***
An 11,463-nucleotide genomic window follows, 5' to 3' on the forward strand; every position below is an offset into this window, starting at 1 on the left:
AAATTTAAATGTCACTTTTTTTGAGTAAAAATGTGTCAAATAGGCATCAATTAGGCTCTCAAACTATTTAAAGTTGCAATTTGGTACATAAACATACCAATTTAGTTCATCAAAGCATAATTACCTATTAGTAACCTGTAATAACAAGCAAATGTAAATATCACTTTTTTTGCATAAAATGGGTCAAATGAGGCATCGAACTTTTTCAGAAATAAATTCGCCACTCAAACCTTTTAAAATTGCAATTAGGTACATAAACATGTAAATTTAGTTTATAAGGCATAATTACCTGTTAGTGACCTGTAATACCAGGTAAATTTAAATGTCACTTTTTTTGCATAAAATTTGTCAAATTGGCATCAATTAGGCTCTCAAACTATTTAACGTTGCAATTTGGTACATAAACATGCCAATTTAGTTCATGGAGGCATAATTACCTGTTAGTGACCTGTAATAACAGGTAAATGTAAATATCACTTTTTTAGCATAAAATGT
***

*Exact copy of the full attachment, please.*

An 11,463-nucleotide genomic window follows, 5' to 3' on the forward strand; every position below is an offset into this window, starting at 1 on the left:
AAATTTAAATGTCACTTTTTTTGAGTAAAAATGTGTCAAATAGGCATCAATTAGGCTCTCAAACTATTTAAAGTTGCAATTTGGTACATAAACATACCAATTTAGTTCATCAAAGCATAATTACCTATTAGTAACCTGTAATAACAAGCAAATGTAAATATCACTTTTTTTGCATAAAATGGGTCAAATGAGGCATCGAACTTTTTCAGAAATAAATTCGCCACTCAAACCTTTTAAAATTGCAATTAGGTACATAAACATGTAAATTTAGTTTATAAGGCATAATTACCTGTTAGTGACCTGTAATACCAGGTAAATTTAAATGTCACTTTTTTTGCATAAAATTTGTCAAATTGGCATCAATTAGGCTCTCAAACTATTTAACGTTGCAATTTGGTACATAAACATGCCAATTTAGTTCATGGAGGCATAATTACCTGTTAGTGACCTGTAATAACAGGTAAATGTAAATATCACTTTTTTAGCATAAAATGT